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Posts Tagged ‘Bank of Industry’

A Nigerian Endowment for the Arts could help fund film productions like Tunde Kelani's 'Ma'ami'. © Bic Leu and FindingNollywood.com, 2011.

With the recent announcement of the Memorandum of Understanding between the Nigerian Film Corporation (NFC) and the Small and Medium Enterprises Development Agency of Nigeria (SMEDAN) for film industry development, the question of access to funding in Nollywood is once again a hot topic in the entertainment sector.

SMEDAN Director General Alhaji Muhammad Nadada Umar stated that the MOU aimed to create opportunities for small businesses to grow in the film industry, especially in regards to youth employment, revenue generation, poverty reduction and social stability in the country. SMEDAN, he said, would support the NFC with funding windows available to Nigerian entrepreneurs such as the SME credit guarantee scheme introduced by the Central Bank of Nigeria (CBN) and the funding scheme of the National Economic Reconstruction Fund (NERFUND).

This topic was reiterated during the Silverbird premiere last Wednesday of Communicating for Change’s documentary on Nigerian artists, RedHot Nigerian Creativity, and then again during a recent conversation I had with The Guardian on Sunday editor Jahman Anikulapo.  Anikulapo suggested that instead of transient initiatives like the SMEDAN/NFC MOU or the current $USD 200 million Special Entertainment Fund that is administered by the Bank of Industry, the Federal Government should set up a permanent institution dedicated to creative industries development like the US National Endowment of the Arts (NEA).

The NEA is an American independent federal agency that receives annual appropriations from the US Congress to award grants and fellowships to creative industry professionals and organizations in such areas as Arts Education, Dance, Literature, Museums, Music, Theater, and Visual Arts. At present, the NEA awards more than 2,500 grants and cooperative agreements exceeding $USD 130 million. Since its establishment in 1965, the NEA has awarded over $USD 4 billion in grants to develop and sustain the American creative industries.

Anikulapo further proposed that setting aside 1% of the annual Companies Income Tax paid to the Federal Government could fund the Nigerian NEA and that a government-appointed committee of art experts could be tasked with evaluating each grant proposal.

What do you think of Anikulapo’s idea to counter the neglect of the creative industries in Nigeria by setting up a sustainable grant-making agency? What can be adapted from this American model to work within the Nigerian context? What type of framework needs to put in place to ensure that the grant-dispersal is free and fair?

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When President Goodluck Jonathan announced the federal investment of $200 million (N30 billion) into the development of the entertainment industry in November 2010, he sent shock waves of disbelief through Nollywood. Last week, Goodluck’s promise appeared to be on the road to actualization when Minister of Finance Olusegun Aganga announced that the $200 million–now known as the Special Entertainment Fund–will be distributed by the Bank of Industry (BOI) as single-digit interest rate loans. The Lagos Business School will provide “entrepreneurial capacity training” for beneficiaries of the Fund. As of January 17, the on-line application for the Fund became available on-line: http://www.boinigeria.com.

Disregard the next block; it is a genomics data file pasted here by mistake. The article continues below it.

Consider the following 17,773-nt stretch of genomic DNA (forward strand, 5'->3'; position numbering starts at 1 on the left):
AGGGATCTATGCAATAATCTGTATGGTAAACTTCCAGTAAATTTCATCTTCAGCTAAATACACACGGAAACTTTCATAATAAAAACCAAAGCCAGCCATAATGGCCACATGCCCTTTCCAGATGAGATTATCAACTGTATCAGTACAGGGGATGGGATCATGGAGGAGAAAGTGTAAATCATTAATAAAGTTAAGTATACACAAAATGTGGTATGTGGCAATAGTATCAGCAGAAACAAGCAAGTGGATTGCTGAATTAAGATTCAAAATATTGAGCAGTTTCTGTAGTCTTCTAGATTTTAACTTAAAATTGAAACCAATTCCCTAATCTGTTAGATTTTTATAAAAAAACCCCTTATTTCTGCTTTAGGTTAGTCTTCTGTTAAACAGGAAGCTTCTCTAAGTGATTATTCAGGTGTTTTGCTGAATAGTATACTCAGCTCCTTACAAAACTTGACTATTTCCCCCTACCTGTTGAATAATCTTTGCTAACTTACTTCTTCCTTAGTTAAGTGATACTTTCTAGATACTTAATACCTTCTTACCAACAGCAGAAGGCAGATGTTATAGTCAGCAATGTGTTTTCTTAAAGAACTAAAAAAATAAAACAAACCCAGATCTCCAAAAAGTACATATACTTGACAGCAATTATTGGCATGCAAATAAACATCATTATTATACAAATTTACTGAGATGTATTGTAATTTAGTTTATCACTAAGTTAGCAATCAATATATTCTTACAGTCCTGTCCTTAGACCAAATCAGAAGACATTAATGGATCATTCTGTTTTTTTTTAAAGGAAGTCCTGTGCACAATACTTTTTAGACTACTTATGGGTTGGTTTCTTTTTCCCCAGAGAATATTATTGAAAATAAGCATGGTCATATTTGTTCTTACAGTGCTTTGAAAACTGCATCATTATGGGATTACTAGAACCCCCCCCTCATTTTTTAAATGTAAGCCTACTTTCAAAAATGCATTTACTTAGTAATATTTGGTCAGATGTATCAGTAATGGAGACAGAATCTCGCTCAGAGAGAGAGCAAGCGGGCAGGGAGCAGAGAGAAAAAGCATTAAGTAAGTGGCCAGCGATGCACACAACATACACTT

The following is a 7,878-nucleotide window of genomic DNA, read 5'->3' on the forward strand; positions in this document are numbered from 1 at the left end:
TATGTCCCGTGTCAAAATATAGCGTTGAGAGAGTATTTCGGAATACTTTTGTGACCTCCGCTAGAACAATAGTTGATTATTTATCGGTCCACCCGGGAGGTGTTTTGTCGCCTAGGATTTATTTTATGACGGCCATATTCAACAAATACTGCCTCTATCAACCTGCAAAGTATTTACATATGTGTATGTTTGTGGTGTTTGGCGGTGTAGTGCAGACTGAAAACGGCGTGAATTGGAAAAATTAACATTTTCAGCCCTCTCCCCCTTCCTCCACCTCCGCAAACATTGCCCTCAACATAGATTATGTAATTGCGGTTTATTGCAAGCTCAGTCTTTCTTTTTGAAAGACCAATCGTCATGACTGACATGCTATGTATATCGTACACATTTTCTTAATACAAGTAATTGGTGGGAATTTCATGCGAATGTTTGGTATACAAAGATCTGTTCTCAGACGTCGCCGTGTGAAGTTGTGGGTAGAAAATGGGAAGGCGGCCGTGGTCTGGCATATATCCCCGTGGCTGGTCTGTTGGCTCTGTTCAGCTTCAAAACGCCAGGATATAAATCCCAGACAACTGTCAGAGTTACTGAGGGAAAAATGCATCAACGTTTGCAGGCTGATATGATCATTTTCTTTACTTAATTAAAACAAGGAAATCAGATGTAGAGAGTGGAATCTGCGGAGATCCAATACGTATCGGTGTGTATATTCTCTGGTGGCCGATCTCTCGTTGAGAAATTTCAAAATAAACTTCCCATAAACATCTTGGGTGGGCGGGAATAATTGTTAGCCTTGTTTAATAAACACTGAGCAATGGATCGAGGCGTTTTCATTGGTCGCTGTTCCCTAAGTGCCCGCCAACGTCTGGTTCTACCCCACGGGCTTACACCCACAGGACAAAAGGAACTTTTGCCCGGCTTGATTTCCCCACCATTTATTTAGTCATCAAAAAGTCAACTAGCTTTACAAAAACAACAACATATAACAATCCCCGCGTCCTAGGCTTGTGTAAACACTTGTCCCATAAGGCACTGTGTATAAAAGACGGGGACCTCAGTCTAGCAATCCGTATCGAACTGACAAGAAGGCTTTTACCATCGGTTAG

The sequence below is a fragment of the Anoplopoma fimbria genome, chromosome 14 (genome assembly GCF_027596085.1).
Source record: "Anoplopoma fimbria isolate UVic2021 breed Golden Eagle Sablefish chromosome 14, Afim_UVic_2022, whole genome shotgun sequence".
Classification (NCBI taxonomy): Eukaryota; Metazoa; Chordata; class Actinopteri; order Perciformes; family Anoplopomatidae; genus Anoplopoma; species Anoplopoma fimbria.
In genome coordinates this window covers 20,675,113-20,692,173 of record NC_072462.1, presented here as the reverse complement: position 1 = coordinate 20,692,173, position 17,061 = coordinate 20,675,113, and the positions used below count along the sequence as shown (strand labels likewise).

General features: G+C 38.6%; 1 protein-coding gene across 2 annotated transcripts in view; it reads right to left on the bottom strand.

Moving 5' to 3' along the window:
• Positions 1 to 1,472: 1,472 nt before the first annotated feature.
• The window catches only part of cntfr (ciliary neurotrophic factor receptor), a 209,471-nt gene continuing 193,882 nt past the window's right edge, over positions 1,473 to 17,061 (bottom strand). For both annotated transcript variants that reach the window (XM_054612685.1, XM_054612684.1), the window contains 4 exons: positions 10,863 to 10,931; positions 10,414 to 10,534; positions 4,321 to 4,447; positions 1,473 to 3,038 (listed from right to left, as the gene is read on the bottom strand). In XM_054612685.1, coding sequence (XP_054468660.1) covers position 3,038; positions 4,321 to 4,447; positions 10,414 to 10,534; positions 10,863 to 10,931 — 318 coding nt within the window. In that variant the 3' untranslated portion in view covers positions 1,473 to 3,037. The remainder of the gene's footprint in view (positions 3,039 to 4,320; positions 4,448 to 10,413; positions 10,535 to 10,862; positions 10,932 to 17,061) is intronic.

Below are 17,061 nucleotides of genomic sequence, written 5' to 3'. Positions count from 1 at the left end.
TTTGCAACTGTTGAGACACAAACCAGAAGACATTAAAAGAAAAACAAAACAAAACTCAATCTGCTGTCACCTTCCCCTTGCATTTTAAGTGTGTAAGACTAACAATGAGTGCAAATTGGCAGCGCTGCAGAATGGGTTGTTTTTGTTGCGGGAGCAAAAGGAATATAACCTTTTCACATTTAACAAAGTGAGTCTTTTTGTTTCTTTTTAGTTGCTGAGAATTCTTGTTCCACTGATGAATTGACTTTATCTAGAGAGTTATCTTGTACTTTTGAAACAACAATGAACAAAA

When I spoke to Madu Chikwendu, Regional Secretary of the Pan-African Federation of Filmmakers (FEPACI), he was enthusiastic about the Fund’s pioneering status: “I think what’s important is that the fund is even there in the first place. It’s never happened before, since the first year of Independence. I don’t know anywhere in the world where any government has brought this amount of money for the industry.”

However, I failed to find any mention of the Special Entertainment Fund when I browsed the BOI website yesterday and today. I used the site’s search engine and reviewed each page for any information relating to the Fund several times, but was not successful.  The closest item that I encountered to an application was an interactive feature on the home page explaining “3 Easy Steps to Accessing BOI’s facilities”:

Step 1: Collection of BOI’s forms/A formal Application letter

Step 2: Completion of BOI’s Questionnaire

Step 3: Submission of BOI’s Questionnaire

There was no explanation of what these “facilities” entailed. In addition, none of the steps linked to any forms, or dispensed information on how to fill out such forms, or even where to submit them!

For the sake of fulfilling President Jonathan’s original promise to “grow Nigeria’s entertainment industry into a world-class one”, I hope that the BOI will fix this website glitch shortly.

Have any of you been able to successfully apply to the Special Entertainment Fund?

[Update: January 20, 2011] I spoke to Afolabi Adesanya, Managing Director of the Nigerian Film Corporation, and hard copies of the application should be available at the BOI head office (address below). Please let me know if anyone is successful in picking these up.

23, Marina,
P.O.BOX  2357, Lagos
Tel: 01 2715070-99
E-mail: info@boinigeria.com

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